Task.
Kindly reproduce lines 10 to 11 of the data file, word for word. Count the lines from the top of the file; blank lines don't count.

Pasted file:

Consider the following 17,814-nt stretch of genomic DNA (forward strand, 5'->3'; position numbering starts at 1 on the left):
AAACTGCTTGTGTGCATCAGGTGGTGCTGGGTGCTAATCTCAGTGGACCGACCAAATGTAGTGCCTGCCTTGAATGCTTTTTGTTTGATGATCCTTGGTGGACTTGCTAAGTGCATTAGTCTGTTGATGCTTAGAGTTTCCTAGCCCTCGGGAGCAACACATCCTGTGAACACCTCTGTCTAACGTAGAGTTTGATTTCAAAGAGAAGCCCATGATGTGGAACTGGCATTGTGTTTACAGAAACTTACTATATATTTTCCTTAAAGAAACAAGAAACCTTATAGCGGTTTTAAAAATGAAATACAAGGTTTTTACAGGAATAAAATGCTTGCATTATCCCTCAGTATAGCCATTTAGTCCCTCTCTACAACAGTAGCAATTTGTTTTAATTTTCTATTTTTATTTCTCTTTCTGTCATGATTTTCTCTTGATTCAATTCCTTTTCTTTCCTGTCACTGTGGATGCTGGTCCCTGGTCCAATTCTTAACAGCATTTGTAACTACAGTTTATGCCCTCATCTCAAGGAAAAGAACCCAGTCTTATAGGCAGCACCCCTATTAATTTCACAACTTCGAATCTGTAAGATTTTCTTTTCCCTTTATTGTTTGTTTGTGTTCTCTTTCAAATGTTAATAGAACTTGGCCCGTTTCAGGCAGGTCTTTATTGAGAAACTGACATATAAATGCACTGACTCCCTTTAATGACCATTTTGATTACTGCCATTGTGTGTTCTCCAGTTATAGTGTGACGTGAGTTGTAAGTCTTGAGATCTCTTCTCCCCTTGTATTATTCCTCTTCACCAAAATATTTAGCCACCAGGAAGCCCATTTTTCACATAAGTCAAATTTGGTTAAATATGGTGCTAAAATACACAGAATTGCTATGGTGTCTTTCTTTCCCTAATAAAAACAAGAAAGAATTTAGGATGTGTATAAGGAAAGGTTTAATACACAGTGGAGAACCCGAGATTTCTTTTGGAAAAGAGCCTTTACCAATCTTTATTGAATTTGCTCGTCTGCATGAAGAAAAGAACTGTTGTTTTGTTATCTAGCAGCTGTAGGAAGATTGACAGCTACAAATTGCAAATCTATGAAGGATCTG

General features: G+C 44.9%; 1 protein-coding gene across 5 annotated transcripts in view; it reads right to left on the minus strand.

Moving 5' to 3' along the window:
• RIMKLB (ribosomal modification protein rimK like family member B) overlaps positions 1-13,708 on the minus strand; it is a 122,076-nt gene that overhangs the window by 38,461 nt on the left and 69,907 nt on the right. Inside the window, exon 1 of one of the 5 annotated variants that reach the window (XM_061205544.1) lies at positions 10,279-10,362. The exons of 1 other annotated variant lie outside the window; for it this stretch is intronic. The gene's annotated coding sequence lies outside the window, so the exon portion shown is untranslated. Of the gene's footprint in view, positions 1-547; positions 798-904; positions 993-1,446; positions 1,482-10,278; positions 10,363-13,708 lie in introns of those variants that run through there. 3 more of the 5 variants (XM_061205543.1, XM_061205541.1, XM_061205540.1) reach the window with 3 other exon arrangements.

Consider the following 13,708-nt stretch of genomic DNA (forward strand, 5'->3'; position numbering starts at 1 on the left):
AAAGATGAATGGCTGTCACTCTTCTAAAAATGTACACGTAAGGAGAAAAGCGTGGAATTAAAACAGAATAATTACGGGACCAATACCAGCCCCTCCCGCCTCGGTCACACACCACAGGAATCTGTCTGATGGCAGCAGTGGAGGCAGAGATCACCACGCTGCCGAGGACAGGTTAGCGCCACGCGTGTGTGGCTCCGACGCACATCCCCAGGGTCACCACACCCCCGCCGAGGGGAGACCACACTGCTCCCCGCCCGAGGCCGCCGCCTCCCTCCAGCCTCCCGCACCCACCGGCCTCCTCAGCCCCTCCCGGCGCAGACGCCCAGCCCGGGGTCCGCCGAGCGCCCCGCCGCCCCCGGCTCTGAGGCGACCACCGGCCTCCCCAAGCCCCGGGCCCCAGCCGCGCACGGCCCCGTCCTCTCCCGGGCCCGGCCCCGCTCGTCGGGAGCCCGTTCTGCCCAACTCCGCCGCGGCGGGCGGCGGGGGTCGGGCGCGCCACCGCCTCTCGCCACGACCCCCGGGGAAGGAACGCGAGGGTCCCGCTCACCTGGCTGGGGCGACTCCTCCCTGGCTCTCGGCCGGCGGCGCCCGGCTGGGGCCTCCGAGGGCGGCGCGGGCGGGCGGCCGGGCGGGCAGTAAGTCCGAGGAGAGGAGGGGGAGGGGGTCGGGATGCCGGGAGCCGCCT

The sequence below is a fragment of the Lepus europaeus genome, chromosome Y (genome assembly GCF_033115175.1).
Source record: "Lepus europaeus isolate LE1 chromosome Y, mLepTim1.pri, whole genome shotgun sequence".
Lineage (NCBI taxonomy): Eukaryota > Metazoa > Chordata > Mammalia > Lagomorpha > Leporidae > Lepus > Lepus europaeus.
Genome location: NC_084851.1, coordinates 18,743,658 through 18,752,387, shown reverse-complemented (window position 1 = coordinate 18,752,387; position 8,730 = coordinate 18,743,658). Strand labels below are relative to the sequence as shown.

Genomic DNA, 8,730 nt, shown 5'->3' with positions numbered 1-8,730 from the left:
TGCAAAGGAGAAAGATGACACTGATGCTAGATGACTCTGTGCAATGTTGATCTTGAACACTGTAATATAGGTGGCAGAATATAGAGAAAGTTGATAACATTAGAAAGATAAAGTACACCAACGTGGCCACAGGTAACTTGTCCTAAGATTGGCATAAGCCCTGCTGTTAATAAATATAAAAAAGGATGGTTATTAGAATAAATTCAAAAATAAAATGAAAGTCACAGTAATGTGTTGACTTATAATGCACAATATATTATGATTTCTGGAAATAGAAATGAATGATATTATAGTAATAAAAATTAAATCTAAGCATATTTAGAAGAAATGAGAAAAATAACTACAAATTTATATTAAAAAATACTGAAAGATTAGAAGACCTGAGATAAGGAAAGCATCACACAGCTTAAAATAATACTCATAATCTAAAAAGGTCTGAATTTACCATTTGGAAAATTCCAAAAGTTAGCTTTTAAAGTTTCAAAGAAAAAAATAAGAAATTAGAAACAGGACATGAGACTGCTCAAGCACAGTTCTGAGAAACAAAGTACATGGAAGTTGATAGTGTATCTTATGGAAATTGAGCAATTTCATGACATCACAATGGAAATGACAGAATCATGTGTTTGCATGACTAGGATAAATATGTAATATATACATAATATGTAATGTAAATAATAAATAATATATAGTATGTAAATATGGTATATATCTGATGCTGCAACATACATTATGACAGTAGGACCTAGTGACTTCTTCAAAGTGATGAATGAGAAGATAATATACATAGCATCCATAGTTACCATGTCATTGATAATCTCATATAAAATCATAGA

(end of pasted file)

Lineage (NCBI taxonomy): Eukaryota > Metazoa > Chordata > Mammalia > Lagomorpha > Leporidae > Lepus > Lepus europaeus.
Genome location: NC_084851.1, coordinates 18,743,658 through 18,752,387, shown reverse-complemented (window position 1 = coordinate 18,752,387; position 8,730 = coordinate 18,743,658). Strand labels below are relative to the sequence as shown.